DT: We were invited to help lead the workshops as Social Machine; to help facilitate the workshops and train the artists in doing mobile screen printing workshops and print making workshops. But also to engage them in a specific way that we wanted the workshops to be taught so that it’s not like artist to student but more like peer to peer.
MBC: And also deconstructing the idea of what it is to make art because a lot of artists rarely step into that role as a teacher or reflect upon their work as a teacher of art. And I think the workshops really helped open up that dialogue and helped them build a professionalism that we really need around our work. 
PL: So what’s going on with the brick and mortar Self-Help Graphics now? Is it in limbo, is it in heaven?
MBC: Right now the building is currently under repair.
DT: They’ve cleaned it all up. They’re just waiting for some drywall to be done. Hopefully it should be done around March or something like that.
PL: What? Are you telling me they can’t find anyone in that neighborhood who can do drywall?
MBC: It has to go through the city otherwise we could have had that fixed ourselves.
DT: But Self-Help is doing good. They had their Day of the Dead in Grand Park and everybody shows up there. No matter how many Day of the Dead shows there are you have to roll through Self-Help Graphics. And they have the Barrio Mobile Arts Studio.
PL: So do they have a truck or a van?
DT: They just acquired a trailer and the hope is to get it converted into an art studio.
MBC: Once we get back in the space we’ll be able to begin designing the trailer because it needs to be in the parking lot where people can work on it. It’s going to be amazing.



PL: Dewey how did you get into the FĂștbol: The Beautiful Game show at LACMA?
DT: I guess from hanging out at Self-Help. Yvonne Gallardo was working with the curator of the LACMA show and he wanted to have prints. And he wanted to have prints that were created in L.A. So he invited Self-Help Graphics to create prints. So I had given Yvonne one of my Mexico ’68 prints and the curator said I want simple kinda prints, like that one. So my name came up.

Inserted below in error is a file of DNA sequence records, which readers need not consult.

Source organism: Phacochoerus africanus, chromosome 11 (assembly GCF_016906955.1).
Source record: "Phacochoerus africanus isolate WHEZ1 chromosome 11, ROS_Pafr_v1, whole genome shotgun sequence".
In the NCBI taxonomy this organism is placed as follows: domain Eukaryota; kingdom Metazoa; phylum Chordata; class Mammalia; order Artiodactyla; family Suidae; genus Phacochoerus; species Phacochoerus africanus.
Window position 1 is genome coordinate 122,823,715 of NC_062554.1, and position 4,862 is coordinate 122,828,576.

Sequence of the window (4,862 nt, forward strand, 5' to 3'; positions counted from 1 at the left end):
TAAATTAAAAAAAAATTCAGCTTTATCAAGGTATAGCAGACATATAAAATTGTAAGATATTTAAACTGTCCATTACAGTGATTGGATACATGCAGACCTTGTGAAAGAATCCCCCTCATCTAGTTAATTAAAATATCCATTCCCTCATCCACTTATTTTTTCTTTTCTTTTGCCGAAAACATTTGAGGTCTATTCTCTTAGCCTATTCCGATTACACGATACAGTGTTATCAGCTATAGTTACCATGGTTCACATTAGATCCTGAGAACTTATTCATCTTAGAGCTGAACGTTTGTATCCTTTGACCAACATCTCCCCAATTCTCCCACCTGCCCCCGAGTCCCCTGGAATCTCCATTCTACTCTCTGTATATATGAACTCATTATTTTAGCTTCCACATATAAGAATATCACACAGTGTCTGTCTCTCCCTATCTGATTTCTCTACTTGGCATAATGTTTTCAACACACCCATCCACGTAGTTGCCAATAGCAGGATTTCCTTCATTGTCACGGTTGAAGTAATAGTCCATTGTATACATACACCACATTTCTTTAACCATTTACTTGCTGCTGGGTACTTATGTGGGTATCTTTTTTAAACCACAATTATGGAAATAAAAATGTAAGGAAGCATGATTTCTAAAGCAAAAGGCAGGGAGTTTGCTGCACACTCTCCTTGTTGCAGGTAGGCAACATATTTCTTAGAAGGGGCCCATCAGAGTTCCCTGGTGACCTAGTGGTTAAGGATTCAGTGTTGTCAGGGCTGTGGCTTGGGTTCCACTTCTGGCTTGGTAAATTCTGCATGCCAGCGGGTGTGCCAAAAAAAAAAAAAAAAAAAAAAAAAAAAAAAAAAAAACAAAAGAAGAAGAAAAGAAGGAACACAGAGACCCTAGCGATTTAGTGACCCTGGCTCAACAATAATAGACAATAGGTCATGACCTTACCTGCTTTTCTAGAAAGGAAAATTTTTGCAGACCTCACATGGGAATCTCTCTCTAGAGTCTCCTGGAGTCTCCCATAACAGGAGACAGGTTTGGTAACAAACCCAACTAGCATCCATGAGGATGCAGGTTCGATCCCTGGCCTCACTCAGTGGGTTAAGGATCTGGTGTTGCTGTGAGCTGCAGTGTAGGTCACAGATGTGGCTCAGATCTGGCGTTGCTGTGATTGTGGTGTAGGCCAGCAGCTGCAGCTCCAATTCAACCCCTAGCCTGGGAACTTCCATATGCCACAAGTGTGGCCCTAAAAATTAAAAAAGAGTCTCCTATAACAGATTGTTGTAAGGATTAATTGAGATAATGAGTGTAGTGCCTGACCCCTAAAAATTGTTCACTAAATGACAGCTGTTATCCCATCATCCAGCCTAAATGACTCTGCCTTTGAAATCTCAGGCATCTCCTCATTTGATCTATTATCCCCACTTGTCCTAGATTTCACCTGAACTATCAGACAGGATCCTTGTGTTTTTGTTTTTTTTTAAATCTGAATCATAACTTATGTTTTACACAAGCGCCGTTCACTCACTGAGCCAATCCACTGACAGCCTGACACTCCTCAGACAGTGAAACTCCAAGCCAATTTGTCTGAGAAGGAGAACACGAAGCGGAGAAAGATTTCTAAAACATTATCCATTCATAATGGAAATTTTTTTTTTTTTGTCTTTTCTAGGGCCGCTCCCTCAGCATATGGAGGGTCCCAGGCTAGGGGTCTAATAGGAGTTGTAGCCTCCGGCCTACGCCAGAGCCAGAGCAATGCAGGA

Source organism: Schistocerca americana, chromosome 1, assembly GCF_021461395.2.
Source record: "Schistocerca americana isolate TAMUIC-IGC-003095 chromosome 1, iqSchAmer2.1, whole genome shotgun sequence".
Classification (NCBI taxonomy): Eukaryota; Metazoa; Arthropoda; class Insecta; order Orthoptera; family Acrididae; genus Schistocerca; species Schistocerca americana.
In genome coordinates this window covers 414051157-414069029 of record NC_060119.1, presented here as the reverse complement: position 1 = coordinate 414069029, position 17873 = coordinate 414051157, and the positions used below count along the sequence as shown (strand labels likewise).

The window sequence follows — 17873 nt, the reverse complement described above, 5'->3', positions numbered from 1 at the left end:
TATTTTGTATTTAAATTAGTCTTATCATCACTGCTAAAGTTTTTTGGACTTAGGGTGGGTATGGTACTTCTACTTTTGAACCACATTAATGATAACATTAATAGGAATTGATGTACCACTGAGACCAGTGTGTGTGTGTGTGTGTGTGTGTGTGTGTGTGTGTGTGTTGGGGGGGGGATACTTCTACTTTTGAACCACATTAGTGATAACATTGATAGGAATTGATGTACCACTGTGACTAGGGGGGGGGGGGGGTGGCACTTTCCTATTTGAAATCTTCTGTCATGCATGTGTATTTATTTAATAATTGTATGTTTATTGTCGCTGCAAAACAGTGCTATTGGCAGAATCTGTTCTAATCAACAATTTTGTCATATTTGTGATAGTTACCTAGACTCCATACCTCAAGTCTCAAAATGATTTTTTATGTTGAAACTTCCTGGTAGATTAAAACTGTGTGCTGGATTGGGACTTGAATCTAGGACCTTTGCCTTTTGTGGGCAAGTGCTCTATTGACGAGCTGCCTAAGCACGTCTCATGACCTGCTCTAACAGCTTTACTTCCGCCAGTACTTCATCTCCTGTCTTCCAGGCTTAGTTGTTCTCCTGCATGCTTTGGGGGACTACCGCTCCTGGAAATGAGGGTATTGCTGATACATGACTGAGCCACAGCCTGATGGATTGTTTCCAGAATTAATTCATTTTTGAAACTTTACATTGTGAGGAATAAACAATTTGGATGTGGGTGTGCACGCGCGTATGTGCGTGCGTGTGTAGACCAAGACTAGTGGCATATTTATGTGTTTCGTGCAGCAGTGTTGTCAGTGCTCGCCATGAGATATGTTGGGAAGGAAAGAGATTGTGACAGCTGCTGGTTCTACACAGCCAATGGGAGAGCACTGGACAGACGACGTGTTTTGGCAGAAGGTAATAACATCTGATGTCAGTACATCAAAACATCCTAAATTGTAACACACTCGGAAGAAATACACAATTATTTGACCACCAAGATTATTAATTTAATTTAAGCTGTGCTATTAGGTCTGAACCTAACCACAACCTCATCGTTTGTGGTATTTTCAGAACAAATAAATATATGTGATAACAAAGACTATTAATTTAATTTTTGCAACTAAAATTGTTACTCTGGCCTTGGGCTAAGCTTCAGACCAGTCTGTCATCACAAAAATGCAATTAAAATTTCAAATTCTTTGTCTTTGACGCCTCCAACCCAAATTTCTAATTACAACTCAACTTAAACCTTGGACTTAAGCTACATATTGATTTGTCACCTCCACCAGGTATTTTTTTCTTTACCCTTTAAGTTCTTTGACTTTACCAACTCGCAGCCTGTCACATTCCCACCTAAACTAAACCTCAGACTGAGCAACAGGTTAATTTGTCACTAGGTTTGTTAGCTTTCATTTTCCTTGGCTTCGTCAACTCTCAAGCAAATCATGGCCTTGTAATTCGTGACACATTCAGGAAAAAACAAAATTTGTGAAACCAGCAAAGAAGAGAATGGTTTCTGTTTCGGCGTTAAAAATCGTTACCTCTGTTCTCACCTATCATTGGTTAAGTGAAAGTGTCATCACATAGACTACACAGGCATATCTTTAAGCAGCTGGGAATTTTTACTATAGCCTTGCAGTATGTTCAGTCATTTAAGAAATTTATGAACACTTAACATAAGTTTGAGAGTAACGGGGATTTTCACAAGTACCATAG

PL: And did you dig the show?
DT: I’m not really into soccer that much but I appreciate all the art in the show. It’s badass. So they asked me and then I was like ‘Oh shit I have to think of something.’ My initial ideas were like these drawings of a skinny little kid in this shanty town with a big stadium in the background. And I showed them to Yvonne and she was like that’s cool but it’s not a Dewey print.
So I think I got kinda pissed off like what the hell is a Dewey print? So I’m like I have this other idea but I just thought it was too stupid. I was trying to be all serious. But that’s what came out; the Pele/Olmec head.
PL: And then I forgot that you do poetry. People can Youtube you reading at East Side Love for the “Where you from?” night.
DT: Before I did visual art I used to write poems. When I went to college I went as an English major.
PL: And how long have you been doing the Social Machine radio show?
DT: About a year.
PL: And do you two have similar tastes?
MBC: There’s definitely overlap. We don’t run our playlists by each other and there’ll be times where we play the same song. I feel like he’s got a much wider range of music than I do from like crazy punk to crazy country. And I wanted to also have like a talk show, political kind of show. I’m still haven’t figured out how to make it all work, what kind of show to have. How to have a message and a purpose other than sharing my music.
DT: I just wanna play music.
To hear Dewey and Becky on the radio inside your computer go to:
http://radiosombra.org/category/social-machine-broadcast/
To learn more about Hard N Da Paint go to http://www.hndp.la/
Follow social machine on the twitter and the instagram

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Brooklyn & Boyle is a print and online magazine dedicated to Art & Life in Boyle Heights and Beyond. The publication features Brooklyn & Boyle stories from the Greater Eastside LA arts scene, including but not limited to the neighborhoods of Boyle Heights, City Terrace, East LA, Lincoln Heights, El Sereno, South Pasadena, Cypress Park, Arroyo Seco, Highland Park, and Eagle Rock, places every bit as creative and cultured as one another while aware and active in support of authentic arts and creative projects which support community integrity and respect for the history and heritage of the many Eastside neighborhoods.